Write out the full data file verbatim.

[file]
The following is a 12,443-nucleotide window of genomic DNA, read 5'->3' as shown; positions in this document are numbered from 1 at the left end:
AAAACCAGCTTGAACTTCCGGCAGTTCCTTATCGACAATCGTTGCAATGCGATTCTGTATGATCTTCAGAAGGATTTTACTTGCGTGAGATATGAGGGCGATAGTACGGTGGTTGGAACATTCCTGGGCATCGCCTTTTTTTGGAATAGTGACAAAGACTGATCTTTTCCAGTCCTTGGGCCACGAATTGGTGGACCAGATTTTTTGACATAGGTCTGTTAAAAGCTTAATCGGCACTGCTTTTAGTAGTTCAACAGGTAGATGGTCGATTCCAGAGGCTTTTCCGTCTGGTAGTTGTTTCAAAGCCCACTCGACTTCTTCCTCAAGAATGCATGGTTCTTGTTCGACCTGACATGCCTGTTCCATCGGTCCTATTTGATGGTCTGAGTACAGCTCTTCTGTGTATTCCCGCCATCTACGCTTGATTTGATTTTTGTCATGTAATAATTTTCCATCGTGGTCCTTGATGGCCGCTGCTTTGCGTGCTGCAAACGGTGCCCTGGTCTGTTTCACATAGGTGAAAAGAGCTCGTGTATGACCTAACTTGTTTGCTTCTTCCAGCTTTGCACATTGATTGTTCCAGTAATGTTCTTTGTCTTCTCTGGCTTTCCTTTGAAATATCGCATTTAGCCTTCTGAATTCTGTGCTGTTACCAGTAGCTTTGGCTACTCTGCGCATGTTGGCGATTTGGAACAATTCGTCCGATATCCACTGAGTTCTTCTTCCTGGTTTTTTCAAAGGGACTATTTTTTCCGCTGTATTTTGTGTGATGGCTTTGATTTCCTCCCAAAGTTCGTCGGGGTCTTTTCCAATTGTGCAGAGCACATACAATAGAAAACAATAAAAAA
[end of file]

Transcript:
The following is a 12,443-nucleotide window of genomic DNA, read 5'->3' as shown; positions in this document are numbered from 1 at the left end:
AAAACCAGCTTGAACTTCCGGCAGTTCCTTATCGACAATCGTTGCAATGCGATTCTGTATGATCTTCAGAAGGATTTTACTTGCGTGAGATATGAGGGCGATAGTACGGTGGTTGGAACATTCCTGGGCATCGCCTTTTTTTGGAATAGTGACAAAGACTGATCTTTTCCAGTCCTTGGGCCACGAATTGGTGGACCAGATTTTTTGACATAGGTCTGTTAAAAGCTTAATCGGCACTGCTTTTAGTAGTTCAACAGGTAGATGGTCGATTCCAGAGGCTTTTCCGTCTGGTAGTTGTTTCAAAGCCCACTCGACTTCTTCCTCAAGAATGCATGGTTCTTGTTCGACCTGACATGCCTGTTCCATCGGTCCTATTTGATGGTCTGAGTACAGCTCTTCTGTGTATTCCCGCCATCTACGCTTGATTTGATTTTTGTCATGTAATAATTTTCCATCGTGGTCCTTGATGGCCGCTGCTTTGCGTGCTGCAAACGGTGCCCTGGTCTGTTTCACATAGGTGAAAAGAGCTCGTGTATGACCTAACTTGTTTGCTTCTTCCAGCTTTGCACATTGATTGTTCCAGTAATGTTCTTTGTCTTCTCTGGCTTTCCTTTGAAATATCGCATTTAGCCTTCTGAATTCTGTGCTGTTACCAGTAGCTTTGGCTACTCTGCGCATGTTGGCGATTTGGAACAATTCGTCCGATATCCACTGAGTTCTTCTTCCTGGTTTTTTCAAAGGGACTATTTTTTCCGCTGTATTTTGTGTGATGGCTTTGATTTCCTCCCAAAGTTCGTCGGGGTCTTTTCCAATTGTGCAGAGCACATACAATAGAAAACAATAAAAAA